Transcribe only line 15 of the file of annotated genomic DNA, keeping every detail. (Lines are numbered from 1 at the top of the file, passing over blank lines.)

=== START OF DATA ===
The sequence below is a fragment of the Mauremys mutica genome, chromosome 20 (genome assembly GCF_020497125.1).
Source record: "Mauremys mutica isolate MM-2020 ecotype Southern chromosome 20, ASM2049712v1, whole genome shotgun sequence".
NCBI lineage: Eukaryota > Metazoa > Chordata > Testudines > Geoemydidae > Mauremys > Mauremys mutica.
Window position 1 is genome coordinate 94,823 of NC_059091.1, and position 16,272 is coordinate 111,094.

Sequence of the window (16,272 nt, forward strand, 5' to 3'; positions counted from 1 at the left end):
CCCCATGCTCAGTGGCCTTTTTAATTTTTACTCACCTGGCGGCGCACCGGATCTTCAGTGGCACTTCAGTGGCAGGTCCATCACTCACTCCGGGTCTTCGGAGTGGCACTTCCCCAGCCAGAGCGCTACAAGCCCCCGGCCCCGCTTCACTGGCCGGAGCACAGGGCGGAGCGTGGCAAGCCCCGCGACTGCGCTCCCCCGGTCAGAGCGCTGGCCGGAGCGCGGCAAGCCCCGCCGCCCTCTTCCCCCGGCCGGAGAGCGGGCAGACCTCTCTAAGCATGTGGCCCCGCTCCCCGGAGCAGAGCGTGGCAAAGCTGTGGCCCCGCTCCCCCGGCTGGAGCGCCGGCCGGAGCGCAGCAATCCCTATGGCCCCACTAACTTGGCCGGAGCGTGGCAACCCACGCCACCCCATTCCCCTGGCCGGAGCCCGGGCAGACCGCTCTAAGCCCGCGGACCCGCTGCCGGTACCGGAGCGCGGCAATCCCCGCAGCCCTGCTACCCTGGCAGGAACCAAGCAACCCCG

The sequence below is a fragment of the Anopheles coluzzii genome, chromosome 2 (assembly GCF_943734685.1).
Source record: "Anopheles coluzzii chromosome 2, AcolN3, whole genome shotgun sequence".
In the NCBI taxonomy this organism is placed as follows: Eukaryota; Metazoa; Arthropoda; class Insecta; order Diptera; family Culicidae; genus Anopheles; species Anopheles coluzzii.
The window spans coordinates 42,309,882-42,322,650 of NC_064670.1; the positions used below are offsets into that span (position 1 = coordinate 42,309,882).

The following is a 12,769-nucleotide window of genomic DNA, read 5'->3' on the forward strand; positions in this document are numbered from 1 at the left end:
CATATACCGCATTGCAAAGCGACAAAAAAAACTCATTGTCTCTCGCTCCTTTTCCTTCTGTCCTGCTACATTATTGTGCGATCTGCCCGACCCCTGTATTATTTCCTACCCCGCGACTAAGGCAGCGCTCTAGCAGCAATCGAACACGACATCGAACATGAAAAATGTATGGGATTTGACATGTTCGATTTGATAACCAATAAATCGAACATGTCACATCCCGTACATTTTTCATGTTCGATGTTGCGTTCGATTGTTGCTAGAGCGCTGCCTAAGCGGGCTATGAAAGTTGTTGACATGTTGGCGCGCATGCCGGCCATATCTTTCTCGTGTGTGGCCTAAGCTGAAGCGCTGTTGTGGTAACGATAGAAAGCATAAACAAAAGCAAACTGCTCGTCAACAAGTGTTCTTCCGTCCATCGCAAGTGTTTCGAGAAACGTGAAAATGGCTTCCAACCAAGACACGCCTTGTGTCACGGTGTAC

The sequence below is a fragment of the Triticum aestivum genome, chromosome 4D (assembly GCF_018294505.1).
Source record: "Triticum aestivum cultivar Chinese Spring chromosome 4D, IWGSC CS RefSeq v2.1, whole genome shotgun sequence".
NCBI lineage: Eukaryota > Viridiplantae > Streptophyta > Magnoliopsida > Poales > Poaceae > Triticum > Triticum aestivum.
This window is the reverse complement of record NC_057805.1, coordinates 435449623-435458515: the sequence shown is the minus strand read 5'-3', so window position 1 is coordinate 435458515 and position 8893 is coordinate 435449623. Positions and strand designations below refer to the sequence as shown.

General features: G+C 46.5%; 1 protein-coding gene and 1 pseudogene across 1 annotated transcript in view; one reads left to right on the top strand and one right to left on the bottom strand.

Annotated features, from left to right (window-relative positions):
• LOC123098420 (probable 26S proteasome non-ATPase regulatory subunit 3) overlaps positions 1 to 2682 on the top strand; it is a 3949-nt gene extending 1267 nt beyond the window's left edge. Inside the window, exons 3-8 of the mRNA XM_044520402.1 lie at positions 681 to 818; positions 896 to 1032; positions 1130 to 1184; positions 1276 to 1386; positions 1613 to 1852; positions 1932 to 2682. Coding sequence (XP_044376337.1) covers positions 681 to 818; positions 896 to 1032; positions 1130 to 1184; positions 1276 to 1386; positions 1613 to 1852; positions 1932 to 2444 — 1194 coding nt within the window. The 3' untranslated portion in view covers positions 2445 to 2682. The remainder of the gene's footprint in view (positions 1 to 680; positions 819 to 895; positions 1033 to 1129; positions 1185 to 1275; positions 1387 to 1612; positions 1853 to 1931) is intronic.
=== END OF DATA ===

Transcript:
NCBI lineage: Eukaryota > Viridiplantae > Streptophyta > Magnoliopsida > Poales > Poaceae > Triticum > Triticum aestivum.